Cloud shrouds the menacing heights of Bali’s Mount Agung as hundreds toil in preparations to ensure the recently active volcano remains in sleep mode.
Balinese believe the gods dwell in Agung, the ash-spewing volcano that ruled out tourism and local life in east Bali for almost four months from late 2017.
Ceremonies to appease the gods certainly defied the predictions of volcanologists, who were sure the 3000-metre plus gunung api (fire mountain) was set for an imminent eruption.
Their predictions served to re-locate tens of thousands of people living within a designated red zone. The dire warnings also had a profound effect on tourism, the island’s number one industry.
But not content with the volcano’s present sleep-mode, hundreds of men from Karangasem regency, Bali’s most easterly regency, maintain regular visits to Penataran Agung temple in a community effort known as gotong royong.
Construction of bamboo and palm temporary outbuildings and maintenance of the grounds are in preparation for a major full moon ceremony on September 24, a year after Agung signalled its first intentions with a show of steam, smoke and ash.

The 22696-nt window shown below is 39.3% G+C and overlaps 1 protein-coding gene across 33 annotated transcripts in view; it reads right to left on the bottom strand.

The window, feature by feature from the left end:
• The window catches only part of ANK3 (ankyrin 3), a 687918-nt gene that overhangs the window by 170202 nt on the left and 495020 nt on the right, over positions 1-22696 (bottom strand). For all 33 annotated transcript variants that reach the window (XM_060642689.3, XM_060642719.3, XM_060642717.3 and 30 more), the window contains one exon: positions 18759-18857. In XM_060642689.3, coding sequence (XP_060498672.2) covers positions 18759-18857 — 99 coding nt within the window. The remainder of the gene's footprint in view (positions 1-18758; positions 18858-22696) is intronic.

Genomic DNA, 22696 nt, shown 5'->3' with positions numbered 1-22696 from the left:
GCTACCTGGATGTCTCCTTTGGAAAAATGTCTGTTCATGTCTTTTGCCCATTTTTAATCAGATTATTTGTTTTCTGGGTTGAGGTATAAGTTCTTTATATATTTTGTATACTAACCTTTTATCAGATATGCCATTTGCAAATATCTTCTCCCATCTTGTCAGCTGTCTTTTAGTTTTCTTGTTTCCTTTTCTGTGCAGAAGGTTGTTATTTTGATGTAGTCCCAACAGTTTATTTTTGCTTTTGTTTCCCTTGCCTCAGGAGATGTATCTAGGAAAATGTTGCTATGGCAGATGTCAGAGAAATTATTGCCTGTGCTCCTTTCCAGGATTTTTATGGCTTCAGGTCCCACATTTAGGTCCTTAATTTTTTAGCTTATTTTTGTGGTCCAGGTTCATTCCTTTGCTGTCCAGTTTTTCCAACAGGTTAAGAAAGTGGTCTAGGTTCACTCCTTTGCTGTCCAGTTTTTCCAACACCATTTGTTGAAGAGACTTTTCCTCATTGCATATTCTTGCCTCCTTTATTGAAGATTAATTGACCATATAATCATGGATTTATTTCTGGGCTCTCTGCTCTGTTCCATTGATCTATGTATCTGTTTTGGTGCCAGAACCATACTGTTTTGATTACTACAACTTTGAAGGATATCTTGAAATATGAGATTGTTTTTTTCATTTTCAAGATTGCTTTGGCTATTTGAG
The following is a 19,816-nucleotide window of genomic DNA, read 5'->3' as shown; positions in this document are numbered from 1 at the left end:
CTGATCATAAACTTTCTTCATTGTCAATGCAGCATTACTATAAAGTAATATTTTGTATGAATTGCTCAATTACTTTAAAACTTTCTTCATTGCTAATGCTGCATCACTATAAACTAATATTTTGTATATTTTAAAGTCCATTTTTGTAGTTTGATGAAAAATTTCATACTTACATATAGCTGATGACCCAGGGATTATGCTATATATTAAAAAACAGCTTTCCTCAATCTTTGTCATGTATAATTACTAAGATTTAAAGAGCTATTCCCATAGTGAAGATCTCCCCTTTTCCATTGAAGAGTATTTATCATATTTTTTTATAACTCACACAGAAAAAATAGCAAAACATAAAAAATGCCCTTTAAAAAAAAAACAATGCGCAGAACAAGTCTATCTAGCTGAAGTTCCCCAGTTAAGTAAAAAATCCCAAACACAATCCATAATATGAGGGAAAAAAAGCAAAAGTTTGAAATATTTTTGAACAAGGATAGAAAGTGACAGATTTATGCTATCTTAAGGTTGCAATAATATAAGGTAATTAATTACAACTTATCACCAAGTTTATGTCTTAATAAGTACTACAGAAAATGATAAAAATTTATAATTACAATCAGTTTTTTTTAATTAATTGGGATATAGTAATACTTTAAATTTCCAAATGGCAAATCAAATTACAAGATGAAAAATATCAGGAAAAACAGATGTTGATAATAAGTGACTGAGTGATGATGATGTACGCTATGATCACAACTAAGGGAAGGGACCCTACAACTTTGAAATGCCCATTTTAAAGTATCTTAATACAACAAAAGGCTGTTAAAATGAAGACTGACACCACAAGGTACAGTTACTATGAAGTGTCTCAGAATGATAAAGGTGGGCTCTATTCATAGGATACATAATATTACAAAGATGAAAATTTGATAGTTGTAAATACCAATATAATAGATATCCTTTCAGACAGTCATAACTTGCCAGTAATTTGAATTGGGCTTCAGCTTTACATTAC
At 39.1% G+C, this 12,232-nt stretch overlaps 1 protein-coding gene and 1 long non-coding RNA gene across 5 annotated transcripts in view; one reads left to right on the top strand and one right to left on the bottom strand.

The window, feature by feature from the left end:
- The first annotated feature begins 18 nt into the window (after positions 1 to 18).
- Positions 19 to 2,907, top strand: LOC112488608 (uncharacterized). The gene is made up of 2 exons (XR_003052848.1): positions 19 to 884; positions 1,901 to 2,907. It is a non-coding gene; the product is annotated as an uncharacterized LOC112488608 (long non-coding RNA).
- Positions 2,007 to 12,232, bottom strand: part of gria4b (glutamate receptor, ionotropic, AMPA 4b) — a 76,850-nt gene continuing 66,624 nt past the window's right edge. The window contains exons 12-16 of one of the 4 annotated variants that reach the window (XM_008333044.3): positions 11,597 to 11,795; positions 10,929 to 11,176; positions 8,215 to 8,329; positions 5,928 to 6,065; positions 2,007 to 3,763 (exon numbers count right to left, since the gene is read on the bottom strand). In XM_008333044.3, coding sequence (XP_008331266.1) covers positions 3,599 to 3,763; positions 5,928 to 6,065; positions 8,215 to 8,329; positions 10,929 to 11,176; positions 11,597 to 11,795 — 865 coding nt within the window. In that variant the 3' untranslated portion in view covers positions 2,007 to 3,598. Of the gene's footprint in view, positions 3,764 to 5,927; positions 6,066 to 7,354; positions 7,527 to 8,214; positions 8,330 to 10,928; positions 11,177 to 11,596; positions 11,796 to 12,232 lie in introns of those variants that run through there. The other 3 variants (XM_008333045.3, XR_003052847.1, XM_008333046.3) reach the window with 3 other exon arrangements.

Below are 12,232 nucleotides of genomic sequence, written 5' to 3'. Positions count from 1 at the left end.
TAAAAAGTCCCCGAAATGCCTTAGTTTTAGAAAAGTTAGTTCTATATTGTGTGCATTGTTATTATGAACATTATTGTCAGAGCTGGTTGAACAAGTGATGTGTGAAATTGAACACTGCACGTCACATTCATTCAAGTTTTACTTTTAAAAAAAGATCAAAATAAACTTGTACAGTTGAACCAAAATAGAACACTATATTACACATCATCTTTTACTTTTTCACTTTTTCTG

Village chiefs assign various tasks to the banjars (council divisions), such as digging post foundations, moving soil, crafting posts and rails, palm frond fashioning for walls and roof.
These gotong royong efforts begin just after dawn, when the clouds still hover on the three central spires of the temple, representative of Bali’s three most important mountains.
This selfless, hard labour is offered without monetary rewards, but promising something richer: the belief that homage to Agung will satisfy the gods and serve to insert a spiritual plug in the restless crater.
In other words, a return to life minus the threat of deadly lava, fire and noxious gases. The older participants still remember the eruption of March 1963 when more than 1000 people died and farmers were unable to harvest crops or tend to livestock for months.
With that historic fact in the back of your mind, weeks and weeks of community building and cleansing processes need no explanation.
By Ian Monaghan